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Where Do the White Spots on Your Fingernails Come From?

What is the cause of white spots on your fingernails?

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These white spots are medically known as leukonychia. They are neither caused by vitamin nor mineral deficiency. They are occasionally indicative of an infection but most often than not, they are just caused by an injury. They don’t show up right away just like how bruises seem to take some time before appearing. Usually it takes about a few days or even weeks before you start observing these spots and most probably you won’t be able to recall what trauma might have happened before you acquired them.

You might have noticed white spots on your fingernails and you can’t seem to recall where they could’ve come from or when they even started to appear. Many myths surround these mysterious white spots and surprisingly the only explanation to this phenomenon is prior injury to your nail beds, very similar to how you acquire bruises.

Note that the types of injuries that cause these spots are only minor ones and not the ones that are caused from being hit by a heavy object or getting your finger caught when closing the door. The latter can cause black spots instead of white which are signs of tissue death. Since fingernails grow about half an inch per month on the average, an injury might take about eight weeks to fully grow out. In some cases, the white spots just fade in time without growing out completely.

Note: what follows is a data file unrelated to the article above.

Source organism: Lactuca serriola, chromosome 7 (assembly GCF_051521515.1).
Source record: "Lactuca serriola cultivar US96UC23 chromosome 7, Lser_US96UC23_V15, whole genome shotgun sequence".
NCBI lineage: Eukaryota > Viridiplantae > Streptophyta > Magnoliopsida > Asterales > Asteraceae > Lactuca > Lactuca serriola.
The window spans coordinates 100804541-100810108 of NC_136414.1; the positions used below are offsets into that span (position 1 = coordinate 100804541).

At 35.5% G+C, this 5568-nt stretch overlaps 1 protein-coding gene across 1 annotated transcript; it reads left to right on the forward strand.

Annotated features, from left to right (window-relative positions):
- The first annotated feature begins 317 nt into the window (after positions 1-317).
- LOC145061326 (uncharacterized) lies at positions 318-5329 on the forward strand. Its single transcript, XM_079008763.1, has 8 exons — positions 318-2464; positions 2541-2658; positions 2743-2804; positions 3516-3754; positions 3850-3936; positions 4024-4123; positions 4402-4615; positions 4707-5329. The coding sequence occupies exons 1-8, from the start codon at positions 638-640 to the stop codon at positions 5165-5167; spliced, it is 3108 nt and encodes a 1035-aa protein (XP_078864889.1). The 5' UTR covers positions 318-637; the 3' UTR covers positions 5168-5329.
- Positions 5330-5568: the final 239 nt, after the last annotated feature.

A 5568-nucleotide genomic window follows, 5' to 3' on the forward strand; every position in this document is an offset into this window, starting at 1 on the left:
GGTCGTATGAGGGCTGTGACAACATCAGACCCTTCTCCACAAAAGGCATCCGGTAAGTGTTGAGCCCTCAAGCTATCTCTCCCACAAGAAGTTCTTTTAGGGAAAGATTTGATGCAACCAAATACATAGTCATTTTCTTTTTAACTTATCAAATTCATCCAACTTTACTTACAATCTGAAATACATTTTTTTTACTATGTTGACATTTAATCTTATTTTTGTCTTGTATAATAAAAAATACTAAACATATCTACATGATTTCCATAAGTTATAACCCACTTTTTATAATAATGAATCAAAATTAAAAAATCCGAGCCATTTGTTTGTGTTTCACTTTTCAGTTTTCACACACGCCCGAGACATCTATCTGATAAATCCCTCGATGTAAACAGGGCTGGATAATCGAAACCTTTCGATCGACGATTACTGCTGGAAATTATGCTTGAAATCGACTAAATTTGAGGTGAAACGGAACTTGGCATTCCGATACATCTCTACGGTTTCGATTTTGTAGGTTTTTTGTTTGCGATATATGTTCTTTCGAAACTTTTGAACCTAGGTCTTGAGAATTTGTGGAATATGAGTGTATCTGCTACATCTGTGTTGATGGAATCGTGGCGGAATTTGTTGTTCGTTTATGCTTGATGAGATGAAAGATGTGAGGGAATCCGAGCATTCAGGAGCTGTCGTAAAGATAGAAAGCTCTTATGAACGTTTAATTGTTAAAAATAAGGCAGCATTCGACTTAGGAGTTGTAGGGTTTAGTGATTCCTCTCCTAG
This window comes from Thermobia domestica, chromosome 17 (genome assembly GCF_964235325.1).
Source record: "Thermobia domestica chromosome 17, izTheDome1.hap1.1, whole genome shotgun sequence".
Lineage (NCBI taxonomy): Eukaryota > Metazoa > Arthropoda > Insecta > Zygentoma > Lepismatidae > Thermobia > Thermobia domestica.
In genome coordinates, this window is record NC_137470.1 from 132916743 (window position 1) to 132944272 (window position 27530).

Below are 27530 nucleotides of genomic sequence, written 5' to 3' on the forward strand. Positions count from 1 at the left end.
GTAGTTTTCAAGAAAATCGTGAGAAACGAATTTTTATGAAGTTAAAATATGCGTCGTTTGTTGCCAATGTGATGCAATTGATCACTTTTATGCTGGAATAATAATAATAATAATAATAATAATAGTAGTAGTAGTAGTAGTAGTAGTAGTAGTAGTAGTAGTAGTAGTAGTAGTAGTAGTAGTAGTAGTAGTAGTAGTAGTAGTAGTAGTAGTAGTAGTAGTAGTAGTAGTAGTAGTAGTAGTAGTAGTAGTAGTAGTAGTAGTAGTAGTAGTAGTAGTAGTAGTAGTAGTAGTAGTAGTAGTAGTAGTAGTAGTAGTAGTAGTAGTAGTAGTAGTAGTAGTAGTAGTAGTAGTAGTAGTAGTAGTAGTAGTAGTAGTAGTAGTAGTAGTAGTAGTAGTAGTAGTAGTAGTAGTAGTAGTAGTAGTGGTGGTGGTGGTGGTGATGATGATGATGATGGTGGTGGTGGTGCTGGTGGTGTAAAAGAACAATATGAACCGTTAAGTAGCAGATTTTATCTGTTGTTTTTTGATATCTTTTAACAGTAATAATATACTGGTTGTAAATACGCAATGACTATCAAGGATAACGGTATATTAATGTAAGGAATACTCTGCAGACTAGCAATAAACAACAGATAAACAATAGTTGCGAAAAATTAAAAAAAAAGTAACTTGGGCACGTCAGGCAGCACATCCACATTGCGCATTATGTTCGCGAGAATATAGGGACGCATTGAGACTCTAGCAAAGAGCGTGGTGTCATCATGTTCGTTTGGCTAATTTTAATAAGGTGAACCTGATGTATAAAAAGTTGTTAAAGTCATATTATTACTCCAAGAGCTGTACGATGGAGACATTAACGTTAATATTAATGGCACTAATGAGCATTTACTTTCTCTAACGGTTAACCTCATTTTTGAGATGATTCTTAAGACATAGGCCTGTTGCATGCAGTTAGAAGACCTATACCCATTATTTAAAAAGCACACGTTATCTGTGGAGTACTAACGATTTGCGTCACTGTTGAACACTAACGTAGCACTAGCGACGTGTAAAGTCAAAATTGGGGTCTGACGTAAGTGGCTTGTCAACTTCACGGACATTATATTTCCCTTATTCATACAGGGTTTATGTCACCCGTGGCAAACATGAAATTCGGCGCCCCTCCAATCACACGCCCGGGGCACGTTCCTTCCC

Eating excessive mayonnaise or calcium deficiency are some of the common myths linked with white spots on fingernails. Appearance of these spots may indicate zinc deficiency, but a lot of times they are accompanied by other symptoms like a slow immune system or hair loss. In other cases they may be a sign of an allergic reaction to product for nails such as nail polish, polish remover or hardener.

White spots are also commonly found on the nails of people who often wear acrylic nails. These spots might be an indication of an injury to the nail bed while applying the nails or perhaps an allergic reaction to the nail glue or the product itself. People who use these nails are also prone to fungal infections caused by nails, causing their fingernails to become yellowish in color. If you are doubtful of your fingernails’ health or see a big white patch on a nail bed or two, stop using nail products and seek assistance from a dermatologist.

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